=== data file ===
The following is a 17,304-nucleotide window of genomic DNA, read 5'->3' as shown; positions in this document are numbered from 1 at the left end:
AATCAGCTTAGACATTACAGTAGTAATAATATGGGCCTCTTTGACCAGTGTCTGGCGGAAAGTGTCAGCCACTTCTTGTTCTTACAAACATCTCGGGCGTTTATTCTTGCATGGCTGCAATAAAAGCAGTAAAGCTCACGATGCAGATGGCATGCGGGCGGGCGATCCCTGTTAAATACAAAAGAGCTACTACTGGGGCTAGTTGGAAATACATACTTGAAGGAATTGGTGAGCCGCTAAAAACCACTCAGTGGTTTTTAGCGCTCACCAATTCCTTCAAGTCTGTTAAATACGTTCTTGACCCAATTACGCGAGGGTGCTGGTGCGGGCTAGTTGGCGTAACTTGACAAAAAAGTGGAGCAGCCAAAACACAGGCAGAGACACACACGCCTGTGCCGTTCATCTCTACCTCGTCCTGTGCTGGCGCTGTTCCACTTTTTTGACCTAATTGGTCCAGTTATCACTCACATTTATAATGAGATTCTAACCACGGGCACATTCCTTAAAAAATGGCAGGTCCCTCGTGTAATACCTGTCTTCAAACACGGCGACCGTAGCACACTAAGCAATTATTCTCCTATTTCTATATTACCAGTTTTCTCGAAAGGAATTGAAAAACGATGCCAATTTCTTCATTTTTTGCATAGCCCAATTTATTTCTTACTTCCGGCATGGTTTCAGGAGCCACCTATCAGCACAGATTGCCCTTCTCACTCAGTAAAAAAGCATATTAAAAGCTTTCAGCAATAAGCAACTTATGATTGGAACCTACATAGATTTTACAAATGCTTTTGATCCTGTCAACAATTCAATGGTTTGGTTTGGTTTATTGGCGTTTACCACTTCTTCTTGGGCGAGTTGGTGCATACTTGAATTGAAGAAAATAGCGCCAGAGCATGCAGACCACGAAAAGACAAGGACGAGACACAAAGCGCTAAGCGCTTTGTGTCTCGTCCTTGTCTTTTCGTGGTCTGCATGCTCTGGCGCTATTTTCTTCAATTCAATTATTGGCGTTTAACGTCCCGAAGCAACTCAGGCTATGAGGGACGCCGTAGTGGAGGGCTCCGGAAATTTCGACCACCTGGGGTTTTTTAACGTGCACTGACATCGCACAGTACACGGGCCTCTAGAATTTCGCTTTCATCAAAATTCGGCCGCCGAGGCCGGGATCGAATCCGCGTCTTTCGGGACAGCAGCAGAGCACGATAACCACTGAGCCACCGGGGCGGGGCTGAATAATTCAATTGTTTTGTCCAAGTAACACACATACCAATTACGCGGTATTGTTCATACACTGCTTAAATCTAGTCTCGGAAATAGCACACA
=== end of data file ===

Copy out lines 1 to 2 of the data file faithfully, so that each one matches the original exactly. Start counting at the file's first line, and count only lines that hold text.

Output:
The following is a 17,304-nucleotide window of genomic DNA, read 5'->3' as shown; positions in this document are numbered from 1 at the left end:
AATCAGCTTAGACATTACAGTAGTAATAATATGGGCCTCTTTGACCAGTGTCTGGCGGAAAGTGTCAGCCACTTCTTGTTCTTACAAACATCTCGGGCGTTTATTCTTGCATGGCTGCAATAAAAGCAGTAAAGCTCACGATGCAGATGGCATGCGGGCGGGCGATCCCTGTTAAATACAAAAGAGCTACTACTGGGGCTAGTTGGAAATACATACTTGAAGGAATTGGTGAGCCGCTAAAAACCACTCAGTGGTTTTTAGCGCTCACCAATTCCTTCAAGTCTGTTAAATACGTTCTTGACCCAATTACGCGAGGGTGCTGGTGCGGGCTAGTTGGCGTAACTTGACAAAAAAGTGGAGCAGCCAAAACACAGGCAGAGACACACACGCCTGTGCCGTTCATCTCTACCTCGTCCTGTGCTGGCGCTGTTCCACTTTTTTGACCTAATTGGTCCAGTTATCACTCACATTTATAATGAGATTCTAACCACGGGCACATTCCTTAAAAAATGGCAGGTCCCTCGTGTAATACCTGTCTTCAAACACGGCGACCGTAGCACACTAAGCAATTATTCTCCTATTTCTATATTACCAGTTTTCTCGAAAGGAATTGAAAAACGATGCCAATTTCTTCATTTTTTGCATAGCCCAATTTATTTCTTACTTCCGGCATGGTTTCAGGAGCCACCTATCAGCACAGATTGCCCTTCTCACTCAGTAAAAAAGCATATTAAAAGCTTTCAGCAATAAGCAACTTATGATTGGAACCTACATAGATTTTACAAATGCTTTTGATCCTGTCAACAATTCAATGGTTTGGTTTGGTTTATTGGCGTTTACCACTTCTTCTTGGGCGAGTTGGTGCATACTTGAATTGAAGAAAATAGCGCCAGAGCATGCAGACCACGAAAAGACAAGGACGAGACACAAAGCGCTAAGCGCTTTGTGTCTCGTCCTTGTCTTTTCGTGGTCTGCATGCTCTGGCGCTATTTTCTTCAATTCAATTATTGGCGTTTAACGTCCCGAAGCAACTCAGGCTATGAGGGACGCCGTAGTGGAGGGCTCCGGAAATTTCGACCACCTGGGGTTTTTTAACGTGCACTGACATCGCACAGTACACGGGCCTCTAGAATTTCGCTTTCATCAAAATTCGGCCGCCGAGGCCGGGATCGAATCCGCGTCTTTCGGGACAGCAGCAGAGCACGATAACCACTGAGCCACCGGGGCGGGGCTGAATAATTCAATTGTTTTGTCCAAGTAACACACATACCAATTACGCGGTATTGTTCATACACTGCTTAAATCTAGTCTCGGAAATAGCACACA